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Breaking Down Barriers Will Help Virginia Build on Medicaid Expansion Milestone

"New barriers will be erected unless policymakers change course"

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See below for important analysis, by The Commonwealth Institute for Fiscal Analysis, on Virginia Medicaid expansion, as well as on barriers to coverage. The Commonwealth Institute, by the way, is a non-profit organization which “provides fact-based, nonpartisan analyses of fiscal and economic policies and their implications for all Virginians, especially low- and middle-income residents.” Good stuff – and much needed!

Breaking Down Barriers Will Help Virginia Build on Medicaid Expansion Milestone
Over 300,000 newly-eligible adults have enrolled in health coverage through Medicaid, according to just-released data from the state. The Department of Medical Assistance Services (DMAS) automatically enrolling or expediting the enrollment of certain people, such as parents of children already enrolled in Medicaid, are likely part of this success.And partner organizations have strengthened enrollment efforts through outreach. Not only has enrollment been strong, but research has shown that the use of health services by the expansion population is strong as well. So far, 229,100 expansion enrollees have visited a health care provider, filled a prescription, or accessed some other health care service. Strong enrollment and high utilization make it clear: Medicaid expansion is working and meeting the demand for high-quality, comprehensive health coverage for individuals and families across Virginia. 
DMAS has set up an information tool (Medicaid expansion dashboard) that provides a picture of who is benefiting from expansion. But what the tool does not capture is the benefit of expansion for Virginia’s children. Of all new enrollees, nearly 103,000 are parents. Because eligibility requirements are generally more generous for children than adults, if a parent is eligible, their children likely are too. As a result, engaging more parents in health coverage can lead to coverage gains for previously uninsured children.
A new report finds that while children’s enrollment in Medicaid/CHIP has declined overall in the United States since March 2017, Virginia has seen a 8.6% growth in children’s participation in Medicaid/CHIP. Since the start of Medicaid expansion enrollment, child participation in Medicaid/CHIP has increased by 13,000. It’s likely that higher eligibility rates for parents will continue to result in better coverage rates for their children, and potentially better health outcomes.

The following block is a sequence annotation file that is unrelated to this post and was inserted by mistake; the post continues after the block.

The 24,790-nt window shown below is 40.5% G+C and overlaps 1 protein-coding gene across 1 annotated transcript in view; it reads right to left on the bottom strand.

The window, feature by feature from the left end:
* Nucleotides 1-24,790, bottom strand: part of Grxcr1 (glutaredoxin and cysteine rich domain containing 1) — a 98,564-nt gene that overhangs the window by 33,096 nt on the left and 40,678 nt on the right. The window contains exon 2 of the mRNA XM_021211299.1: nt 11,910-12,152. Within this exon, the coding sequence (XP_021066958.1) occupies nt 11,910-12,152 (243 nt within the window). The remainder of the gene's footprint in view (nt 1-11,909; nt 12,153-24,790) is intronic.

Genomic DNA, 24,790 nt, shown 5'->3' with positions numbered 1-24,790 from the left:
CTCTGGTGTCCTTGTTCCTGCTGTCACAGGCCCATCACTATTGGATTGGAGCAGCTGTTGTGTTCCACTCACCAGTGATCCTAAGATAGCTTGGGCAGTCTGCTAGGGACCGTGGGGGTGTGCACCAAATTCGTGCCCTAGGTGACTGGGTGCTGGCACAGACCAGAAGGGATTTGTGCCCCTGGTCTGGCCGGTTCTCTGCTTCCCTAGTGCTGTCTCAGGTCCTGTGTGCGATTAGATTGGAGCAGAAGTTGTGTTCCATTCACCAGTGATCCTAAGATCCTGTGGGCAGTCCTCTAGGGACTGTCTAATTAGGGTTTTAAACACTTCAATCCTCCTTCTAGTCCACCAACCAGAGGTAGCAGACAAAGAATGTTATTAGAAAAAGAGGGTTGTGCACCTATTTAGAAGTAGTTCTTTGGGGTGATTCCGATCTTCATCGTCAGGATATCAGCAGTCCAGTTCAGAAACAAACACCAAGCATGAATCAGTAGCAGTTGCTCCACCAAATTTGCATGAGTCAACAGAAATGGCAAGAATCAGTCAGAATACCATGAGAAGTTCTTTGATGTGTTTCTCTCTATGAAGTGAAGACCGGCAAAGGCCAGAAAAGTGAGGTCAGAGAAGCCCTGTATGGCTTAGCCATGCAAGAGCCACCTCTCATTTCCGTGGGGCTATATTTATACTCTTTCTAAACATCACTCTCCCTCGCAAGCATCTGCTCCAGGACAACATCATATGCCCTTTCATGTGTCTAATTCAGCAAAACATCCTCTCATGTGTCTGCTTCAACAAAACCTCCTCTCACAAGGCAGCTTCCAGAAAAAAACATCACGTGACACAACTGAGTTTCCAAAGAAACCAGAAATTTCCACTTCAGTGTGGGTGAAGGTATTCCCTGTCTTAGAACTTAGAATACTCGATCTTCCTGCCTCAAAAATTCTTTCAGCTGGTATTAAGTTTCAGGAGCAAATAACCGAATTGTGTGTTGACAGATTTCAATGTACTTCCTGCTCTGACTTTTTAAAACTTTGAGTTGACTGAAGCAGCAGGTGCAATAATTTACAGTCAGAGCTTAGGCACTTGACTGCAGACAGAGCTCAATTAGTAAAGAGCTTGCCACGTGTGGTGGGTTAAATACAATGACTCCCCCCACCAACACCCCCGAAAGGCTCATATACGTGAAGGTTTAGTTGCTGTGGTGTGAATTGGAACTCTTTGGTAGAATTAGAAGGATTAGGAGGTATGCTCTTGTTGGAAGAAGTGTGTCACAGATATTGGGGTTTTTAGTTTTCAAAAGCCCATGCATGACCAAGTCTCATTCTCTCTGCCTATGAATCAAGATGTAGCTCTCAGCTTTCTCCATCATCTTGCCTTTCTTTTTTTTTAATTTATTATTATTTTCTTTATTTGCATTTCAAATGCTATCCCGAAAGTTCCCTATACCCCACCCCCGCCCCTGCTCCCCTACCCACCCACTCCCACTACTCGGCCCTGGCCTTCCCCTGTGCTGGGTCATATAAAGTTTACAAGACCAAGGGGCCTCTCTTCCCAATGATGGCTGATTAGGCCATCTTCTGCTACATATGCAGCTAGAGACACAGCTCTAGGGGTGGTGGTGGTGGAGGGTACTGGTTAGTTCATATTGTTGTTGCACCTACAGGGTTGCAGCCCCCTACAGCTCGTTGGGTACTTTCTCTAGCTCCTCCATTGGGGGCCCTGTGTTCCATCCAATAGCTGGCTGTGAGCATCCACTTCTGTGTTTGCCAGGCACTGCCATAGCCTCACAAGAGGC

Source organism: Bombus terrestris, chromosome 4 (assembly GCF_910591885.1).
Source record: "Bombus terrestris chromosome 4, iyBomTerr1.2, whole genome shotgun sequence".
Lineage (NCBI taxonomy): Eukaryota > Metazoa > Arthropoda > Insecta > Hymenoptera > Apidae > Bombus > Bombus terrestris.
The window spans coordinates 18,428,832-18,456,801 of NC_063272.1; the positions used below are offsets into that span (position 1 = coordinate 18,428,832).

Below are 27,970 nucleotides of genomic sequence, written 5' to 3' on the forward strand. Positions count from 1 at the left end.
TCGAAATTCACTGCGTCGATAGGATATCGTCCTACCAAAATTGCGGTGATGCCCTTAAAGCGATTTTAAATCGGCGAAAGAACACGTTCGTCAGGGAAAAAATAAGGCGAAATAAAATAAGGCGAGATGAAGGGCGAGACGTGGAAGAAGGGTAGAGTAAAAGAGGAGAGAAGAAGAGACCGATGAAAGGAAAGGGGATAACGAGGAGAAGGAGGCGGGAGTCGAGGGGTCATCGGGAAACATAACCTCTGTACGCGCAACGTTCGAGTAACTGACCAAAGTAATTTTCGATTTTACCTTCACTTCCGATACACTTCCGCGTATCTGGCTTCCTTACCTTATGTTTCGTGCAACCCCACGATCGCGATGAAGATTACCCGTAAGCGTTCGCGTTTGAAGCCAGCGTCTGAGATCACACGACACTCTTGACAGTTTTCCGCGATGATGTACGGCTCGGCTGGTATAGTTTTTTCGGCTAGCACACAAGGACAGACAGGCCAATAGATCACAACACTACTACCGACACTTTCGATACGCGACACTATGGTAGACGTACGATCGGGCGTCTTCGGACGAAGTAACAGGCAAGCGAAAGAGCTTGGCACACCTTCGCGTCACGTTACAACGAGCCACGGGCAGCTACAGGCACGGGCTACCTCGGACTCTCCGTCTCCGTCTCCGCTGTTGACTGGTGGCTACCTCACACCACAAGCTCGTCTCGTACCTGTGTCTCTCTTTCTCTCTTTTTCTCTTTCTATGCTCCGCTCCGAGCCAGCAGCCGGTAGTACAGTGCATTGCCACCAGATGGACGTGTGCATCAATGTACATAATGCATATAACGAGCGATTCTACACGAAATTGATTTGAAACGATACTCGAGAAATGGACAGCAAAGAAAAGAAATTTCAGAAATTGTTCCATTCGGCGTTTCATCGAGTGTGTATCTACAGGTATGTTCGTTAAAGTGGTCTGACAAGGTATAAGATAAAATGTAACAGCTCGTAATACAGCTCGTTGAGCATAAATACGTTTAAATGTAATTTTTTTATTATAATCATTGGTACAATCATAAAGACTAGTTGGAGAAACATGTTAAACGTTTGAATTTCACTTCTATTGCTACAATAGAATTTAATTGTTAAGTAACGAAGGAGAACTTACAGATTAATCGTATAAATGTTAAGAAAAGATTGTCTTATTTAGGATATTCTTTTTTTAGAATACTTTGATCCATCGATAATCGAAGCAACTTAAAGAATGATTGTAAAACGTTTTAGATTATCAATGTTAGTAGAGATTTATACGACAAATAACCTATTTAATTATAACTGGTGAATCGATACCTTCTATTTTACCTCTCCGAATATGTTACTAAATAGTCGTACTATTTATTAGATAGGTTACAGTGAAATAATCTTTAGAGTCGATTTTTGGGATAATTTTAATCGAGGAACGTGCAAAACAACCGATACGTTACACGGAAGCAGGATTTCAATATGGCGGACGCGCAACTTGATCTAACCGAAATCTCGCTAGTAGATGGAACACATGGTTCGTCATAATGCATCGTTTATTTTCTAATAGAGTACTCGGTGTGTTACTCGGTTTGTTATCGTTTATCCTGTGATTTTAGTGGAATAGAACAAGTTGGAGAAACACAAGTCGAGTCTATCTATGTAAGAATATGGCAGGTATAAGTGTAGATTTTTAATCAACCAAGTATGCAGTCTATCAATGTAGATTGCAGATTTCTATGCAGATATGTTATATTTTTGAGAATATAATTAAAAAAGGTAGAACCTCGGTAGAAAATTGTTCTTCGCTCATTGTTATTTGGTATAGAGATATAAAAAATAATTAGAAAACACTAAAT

Virginia is also seeing significant coverage gains for women due to expansion — 60% of all expansion enrollees have been identified as female as of July 26, 2019. In particular, young women (ages 19 to 34) have accounted for nearly half (46%) of all female-identified new enrollees. This increased access to health care coverage could lead to better maternal and infant health outcomes — not just for young women, but all women who may choose to have a child. This coverage is especially important for Black mothers, who are 3.4 times more likely than white women to die during pregnancy or within one year of pregnancy.There has been an increased focus statewide on maternal mortality, specifically addressing the heightened risk of maternal mortality for Black women. Gov. Northam has ordered an expedited enrollment process for expecting mothers applying for Medicaid, which should result in more people receiving health care earlier in their pregnancy. In addition, with expanded access to Medicaid, women are better able to assess their reproductive health and contraceptive options with a primary care physician.